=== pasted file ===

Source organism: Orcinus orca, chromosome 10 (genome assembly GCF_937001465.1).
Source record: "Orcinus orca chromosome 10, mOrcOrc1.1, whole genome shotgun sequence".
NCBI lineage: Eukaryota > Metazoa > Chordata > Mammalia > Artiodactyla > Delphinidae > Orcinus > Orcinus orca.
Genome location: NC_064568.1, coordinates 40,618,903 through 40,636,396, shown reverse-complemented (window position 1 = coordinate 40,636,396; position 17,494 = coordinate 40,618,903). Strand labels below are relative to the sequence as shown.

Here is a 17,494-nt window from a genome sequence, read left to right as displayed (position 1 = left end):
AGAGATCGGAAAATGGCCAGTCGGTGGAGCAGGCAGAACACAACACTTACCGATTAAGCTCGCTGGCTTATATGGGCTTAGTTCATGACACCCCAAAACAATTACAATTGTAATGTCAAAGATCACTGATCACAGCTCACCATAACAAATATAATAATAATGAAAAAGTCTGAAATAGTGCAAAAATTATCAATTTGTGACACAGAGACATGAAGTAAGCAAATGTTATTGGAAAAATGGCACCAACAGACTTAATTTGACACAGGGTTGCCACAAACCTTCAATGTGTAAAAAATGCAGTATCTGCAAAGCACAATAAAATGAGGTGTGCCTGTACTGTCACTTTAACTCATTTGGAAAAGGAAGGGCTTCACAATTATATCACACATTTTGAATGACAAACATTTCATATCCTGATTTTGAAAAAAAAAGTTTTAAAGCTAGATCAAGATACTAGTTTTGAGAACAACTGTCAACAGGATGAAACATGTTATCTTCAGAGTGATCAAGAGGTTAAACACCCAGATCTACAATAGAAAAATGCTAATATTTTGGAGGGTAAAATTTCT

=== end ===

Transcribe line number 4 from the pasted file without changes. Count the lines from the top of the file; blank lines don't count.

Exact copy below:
Genome location: NC_064568.1, coordinates 40,618,903 through 40,636,396, shown reverse-complemented (window position 1 = coordinate 40,636,396; position 17,494 = coordinate 40,618,903). Strand labels below are relative to the sequence as shown.